Having said that I know that nothing can compare to standing in front of a work of art. For example, until I stood in front of Jackson Pollock's Blue Poles as it filled my field of vision, exposing a hand print and cigarette butts and broken glass as remnants of the physical act of creating it, I had no concept of it's physical presence. These signifiers of the work's making, drawing me into it's vast layered pictorial space. This was not an experience that could be conveyed by the limited scale and flat surface of a printed image.
Despite the obvious limitations as described above, when appreciated on their own terms, art books feed and nourish a hungry curiosity for great works of art. My thick monographs on the likes of Ernst, Picasso, Magritte and Gauguin along with beautifully photographed books of Egyptian Murals are among my most treasued possessions. Many of those murals are out of bounds to visitors and the books are the only means by which one can witness the magnificent imagery painted thousands of years ago.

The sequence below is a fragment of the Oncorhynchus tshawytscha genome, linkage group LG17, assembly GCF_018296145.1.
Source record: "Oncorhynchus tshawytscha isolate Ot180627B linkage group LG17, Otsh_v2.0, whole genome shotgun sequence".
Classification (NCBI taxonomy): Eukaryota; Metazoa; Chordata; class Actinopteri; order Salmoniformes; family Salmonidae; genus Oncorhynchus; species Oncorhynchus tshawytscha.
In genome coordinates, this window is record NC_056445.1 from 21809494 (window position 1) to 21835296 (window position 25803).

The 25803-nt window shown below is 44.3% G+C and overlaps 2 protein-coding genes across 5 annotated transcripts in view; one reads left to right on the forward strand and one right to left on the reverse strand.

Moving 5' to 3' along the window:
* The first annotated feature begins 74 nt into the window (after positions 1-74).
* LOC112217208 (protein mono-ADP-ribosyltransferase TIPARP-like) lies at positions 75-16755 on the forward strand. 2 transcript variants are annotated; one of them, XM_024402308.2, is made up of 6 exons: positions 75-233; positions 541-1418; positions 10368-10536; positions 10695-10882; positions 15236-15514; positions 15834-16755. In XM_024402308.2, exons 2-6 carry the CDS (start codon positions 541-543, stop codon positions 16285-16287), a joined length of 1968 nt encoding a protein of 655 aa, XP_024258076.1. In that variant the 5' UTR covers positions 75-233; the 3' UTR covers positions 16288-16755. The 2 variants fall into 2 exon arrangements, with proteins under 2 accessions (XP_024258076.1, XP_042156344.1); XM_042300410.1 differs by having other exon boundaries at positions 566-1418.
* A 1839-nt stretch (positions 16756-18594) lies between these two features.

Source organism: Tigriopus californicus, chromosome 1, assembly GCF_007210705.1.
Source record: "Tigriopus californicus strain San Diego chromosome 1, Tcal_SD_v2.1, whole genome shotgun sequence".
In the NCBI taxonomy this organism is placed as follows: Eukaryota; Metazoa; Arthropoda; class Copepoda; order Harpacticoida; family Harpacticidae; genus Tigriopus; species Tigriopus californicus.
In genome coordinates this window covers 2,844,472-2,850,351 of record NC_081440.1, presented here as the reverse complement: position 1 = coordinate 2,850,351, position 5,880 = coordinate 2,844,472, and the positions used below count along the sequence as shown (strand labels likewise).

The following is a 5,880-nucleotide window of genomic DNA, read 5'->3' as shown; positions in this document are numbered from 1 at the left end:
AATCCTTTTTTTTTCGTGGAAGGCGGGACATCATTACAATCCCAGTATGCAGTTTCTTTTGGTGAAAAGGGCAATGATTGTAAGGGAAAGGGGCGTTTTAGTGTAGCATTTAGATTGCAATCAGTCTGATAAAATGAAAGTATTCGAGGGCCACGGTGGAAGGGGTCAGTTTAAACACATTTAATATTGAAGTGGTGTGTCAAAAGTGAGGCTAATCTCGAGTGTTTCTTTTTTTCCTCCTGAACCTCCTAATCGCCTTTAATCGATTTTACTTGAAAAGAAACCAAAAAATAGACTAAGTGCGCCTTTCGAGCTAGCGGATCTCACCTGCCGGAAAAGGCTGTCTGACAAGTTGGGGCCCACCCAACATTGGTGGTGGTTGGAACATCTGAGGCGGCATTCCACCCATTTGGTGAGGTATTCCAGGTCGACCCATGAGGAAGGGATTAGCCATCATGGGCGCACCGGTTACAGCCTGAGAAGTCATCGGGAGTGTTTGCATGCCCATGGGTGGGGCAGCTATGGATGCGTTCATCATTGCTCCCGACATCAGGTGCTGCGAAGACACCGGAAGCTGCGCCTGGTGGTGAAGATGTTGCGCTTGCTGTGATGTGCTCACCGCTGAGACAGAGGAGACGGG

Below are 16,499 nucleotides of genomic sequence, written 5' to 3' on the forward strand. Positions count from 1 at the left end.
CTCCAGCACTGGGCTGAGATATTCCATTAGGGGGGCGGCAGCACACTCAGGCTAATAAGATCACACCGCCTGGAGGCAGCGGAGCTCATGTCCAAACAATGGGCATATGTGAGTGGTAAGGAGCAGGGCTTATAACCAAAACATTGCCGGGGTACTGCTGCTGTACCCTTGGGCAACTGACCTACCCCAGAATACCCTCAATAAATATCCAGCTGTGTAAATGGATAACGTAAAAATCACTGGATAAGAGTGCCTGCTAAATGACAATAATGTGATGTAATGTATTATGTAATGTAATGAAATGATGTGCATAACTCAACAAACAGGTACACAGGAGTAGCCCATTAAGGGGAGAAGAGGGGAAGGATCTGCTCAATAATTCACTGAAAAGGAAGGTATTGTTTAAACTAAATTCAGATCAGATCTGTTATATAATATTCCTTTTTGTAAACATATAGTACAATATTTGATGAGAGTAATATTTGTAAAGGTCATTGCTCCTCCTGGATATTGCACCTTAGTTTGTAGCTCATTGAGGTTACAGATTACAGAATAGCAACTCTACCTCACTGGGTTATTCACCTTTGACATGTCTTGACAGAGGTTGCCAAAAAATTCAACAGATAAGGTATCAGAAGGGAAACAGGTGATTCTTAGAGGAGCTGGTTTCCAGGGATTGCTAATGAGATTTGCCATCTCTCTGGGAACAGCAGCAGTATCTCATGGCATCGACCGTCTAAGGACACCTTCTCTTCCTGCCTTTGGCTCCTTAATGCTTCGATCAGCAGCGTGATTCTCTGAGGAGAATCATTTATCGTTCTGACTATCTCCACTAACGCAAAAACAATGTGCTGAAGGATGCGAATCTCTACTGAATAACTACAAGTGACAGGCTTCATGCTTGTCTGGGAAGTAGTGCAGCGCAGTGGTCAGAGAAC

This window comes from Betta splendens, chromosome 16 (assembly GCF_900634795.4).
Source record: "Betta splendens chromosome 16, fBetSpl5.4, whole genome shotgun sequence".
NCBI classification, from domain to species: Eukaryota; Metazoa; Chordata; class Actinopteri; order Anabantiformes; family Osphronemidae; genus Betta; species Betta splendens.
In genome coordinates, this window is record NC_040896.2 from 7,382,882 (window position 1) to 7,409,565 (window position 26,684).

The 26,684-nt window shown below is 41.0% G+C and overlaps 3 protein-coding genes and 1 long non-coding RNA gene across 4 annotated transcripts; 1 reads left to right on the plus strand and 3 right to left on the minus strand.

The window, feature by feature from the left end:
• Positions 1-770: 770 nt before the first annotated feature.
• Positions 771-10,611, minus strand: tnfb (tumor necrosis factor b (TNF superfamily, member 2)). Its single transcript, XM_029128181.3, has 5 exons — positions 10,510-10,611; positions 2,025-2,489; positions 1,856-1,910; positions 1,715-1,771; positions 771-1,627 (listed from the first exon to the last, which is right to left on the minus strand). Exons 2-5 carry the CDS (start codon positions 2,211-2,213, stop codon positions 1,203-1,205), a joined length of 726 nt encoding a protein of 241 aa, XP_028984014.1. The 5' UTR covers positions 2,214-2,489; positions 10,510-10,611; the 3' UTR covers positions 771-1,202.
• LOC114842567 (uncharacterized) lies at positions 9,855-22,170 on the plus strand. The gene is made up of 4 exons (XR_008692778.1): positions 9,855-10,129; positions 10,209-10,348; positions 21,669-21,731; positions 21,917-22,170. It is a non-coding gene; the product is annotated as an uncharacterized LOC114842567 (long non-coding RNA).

Each artist's or movement's story leads to other artists and to roads that lead to even more previously unheard of names. It was while reading about Nolan and the Angry Penguins in 1987 that the name Joy Hester first came to my attention. Since then, I am aware that a new book will lead to new names and paintings that will make me have to reassess the things I thought I knew. That is such an excitingly endless process to embrace.
Some books are not taken of the shelf for years until one day something draws one back to them again. It is then that long forgotten words and images are seen in a new light with a fresh perception, a perception influenced by all the things you now know ( or think you know) since you last turned the pages.